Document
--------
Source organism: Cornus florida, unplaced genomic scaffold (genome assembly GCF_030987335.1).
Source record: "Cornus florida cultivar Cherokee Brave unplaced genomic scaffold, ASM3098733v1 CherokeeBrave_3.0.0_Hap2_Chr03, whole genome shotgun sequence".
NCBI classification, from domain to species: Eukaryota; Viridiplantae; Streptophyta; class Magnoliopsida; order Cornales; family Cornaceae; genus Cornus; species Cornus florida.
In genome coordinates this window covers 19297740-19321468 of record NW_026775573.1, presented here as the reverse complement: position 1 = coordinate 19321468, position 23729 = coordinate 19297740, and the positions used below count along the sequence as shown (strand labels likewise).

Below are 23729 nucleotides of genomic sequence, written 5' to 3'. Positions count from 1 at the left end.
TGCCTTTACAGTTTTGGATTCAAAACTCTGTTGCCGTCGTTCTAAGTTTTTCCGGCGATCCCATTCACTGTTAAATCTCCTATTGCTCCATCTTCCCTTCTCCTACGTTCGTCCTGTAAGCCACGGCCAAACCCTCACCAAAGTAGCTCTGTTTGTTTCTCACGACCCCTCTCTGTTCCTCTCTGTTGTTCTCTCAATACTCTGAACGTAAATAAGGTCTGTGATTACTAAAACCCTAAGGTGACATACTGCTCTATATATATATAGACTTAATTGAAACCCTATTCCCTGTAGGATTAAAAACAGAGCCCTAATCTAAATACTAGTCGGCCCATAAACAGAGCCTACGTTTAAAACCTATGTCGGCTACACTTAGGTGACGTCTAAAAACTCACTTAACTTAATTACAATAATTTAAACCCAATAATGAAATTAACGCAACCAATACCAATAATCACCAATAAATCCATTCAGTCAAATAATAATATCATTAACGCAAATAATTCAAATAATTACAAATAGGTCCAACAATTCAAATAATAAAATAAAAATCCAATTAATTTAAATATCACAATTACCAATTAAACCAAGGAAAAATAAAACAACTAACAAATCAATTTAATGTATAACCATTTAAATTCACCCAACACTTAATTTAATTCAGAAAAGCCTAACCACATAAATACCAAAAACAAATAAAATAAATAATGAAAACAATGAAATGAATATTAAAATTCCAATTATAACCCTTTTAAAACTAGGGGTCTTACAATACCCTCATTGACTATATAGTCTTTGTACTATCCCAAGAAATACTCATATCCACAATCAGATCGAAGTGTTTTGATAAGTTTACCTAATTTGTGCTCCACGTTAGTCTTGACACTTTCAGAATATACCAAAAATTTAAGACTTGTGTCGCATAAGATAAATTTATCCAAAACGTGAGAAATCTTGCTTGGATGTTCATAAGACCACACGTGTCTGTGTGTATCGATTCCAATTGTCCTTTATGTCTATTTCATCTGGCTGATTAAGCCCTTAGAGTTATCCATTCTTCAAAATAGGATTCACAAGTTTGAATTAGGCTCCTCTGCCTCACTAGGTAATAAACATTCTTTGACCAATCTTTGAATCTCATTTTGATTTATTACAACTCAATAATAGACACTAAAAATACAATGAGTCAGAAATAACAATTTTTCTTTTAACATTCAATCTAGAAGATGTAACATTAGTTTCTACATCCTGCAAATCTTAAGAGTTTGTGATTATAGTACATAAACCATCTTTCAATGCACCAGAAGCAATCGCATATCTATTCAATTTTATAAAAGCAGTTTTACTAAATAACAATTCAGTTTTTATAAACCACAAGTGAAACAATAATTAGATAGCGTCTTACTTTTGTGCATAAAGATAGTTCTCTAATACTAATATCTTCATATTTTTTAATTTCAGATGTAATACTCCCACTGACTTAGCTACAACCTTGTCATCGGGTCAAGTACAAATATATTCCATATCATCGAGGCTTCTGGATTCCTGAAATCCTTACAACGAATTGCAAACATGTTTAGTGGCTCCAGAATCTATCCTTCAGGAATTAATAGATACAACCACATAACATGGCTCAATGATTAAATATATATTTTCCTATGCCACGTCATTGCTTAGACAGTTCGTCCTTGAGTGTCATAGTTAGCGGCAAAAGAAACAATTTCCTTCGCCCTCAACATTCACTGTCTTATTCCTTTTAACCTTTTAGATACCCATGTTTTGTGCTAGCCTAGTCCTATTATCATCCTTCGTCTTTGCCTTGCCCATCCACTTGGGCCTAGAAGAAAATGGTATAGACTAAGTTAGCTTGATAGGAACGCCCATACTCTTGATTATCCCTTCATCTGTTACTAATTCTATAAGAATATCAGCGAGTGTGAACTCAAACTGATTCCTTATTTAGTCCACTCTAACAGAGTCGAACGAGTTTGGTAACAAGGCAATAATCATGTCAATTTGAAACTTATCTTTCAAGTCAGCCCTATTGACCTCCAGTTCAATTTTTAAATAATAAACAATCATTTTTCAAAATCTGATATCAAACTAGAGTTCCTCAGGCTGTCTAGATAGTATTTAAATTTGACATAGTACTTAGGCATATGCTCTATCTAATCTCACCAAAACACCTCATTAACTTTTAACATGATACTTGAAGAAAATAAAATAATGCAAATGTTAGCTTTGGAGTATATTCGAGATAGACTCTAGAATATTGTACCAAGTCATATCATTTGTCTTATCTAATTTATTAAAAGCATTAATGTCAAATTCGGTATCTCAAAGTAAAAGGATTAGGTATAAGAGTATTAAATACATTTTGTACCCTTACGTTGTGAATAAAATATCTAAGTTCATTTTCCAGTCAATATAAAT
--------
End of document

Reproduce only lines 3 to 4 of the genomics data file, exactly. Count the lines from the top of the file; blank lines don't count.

NCBI classification, from domain to species: Eukaryota; Viridiplantae; Streptophyta; class Magnoliopsida; order Cornales; family Cornaceae; genus Cornus; species Cornus florida.
In genome coordinates this window covers 19297740-19321468 of record NW_026775573.1, presented here as the reverse complement: position 1 = coordinate 19321468, position 23729 = coordinate 19297740, and the positions used below count along the sequence as shown (strand labels likewise).